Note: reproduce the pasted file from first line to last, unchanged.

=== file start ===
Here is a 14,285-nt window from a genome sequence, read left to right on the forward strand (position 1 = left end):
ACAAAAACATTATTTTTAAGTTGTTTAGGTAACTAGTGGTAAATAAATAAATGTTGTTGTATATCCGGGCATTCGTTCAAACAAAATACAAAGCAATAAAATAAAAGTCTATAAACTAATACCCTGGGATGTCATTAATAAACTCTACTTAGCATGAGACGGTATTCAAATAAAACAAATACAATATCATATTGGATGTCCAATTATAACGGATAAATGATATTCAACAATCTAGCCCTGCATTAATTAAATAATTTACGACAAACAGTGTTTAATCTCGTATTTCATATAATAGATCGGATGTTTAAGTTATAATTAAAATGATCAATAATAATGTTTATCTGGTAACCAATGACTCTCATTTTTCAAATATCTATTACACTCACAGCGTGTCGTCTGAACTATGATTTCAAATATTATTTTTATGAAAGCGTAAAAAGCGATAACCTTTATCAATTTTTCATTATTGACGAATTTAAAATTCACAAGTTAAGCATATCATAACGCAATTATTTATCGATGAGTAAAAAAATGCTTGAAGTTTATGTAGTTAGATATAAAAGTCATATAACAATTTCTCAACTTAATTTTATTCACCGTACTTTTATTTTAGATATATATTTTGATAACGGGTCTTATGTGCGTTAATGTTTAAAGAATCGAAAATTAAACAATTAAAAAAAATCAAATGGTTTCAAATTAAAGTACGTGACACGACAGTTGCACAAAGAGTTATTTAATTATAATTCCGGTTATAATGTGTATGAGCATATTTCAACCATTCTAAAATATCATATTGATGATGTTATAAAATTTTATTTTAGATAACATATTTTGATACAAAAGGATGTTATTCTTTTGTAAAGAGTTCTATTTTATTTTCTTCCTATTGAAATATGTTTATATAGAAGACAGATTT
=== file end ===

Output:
Here is a 14,285-nt window from a genome sequence, read left to right on the forward strand (position 1 = left end):
ACAAAAACATTATTTTTAAGTTGTTTAGGTAACTAGTGGTAAATAAATAAATGTTGTTGTATATCCGGGCATTCGTTCAAACAAAATACAAAGCAATAAAATAAAAGTCTATAAACTAATACCCTGGGATGTCATTAATAAACTCTACTTAGCATGAGACGGTATTCAAATAAAACAAATACAATATCATATTGGATGTCCAATTATAACGGATAAATGATATTCAACAATCTAGCCCTGCATTAATTAAATAATTTACGACAAACAGTGTTTAATCTCGTATTTCATATAATAGATCGGATGTTTAAGTTATAATTAAAATGATCAATAATAATGTTTATCTGGTAACCAATGACTCTCATTTTTCAAATATCTATTACACTCACAGCGTGTCGTCTGAACTATGATTTCAAATATTATTTTTATGAAAGCGTAAAAAGCGATAACCTTTATCAATTTTTCATTATTGACGAATTTAAAATTCACAAGTTAAGCATATCATAACGCAATTATTTATCGATGAGTAAAAAAATGCTTGAAGTTTATGTAGTTAGATATAAAAGTCATATAACAATTTCTCAACTTAATTTTATTCACCGTACTTTTATTTTAGATATATATTTTGATAACGGGTCTTATGTGCGTTAATGTTTAAAGAATCGAAAATTAAACAATTAAAAAAAATCAAATGGTTTCAAATTAAAGTACGTGACACGACAGTTGCACAAAGAGTTATTTAATTATAATTCCGGTTATAATGTGTATGAGCATATTTCAACCATTCTAAAATATCATATTGATGATGTTATAAAATTTTATTTTAGATAACATATTTTGATACAAAAGGATGTTATTCTTTTGTAAAGAGTTCTATTTTATTTTCTTCCTATTGAAATATGTTTATATAGAAGACAGATTT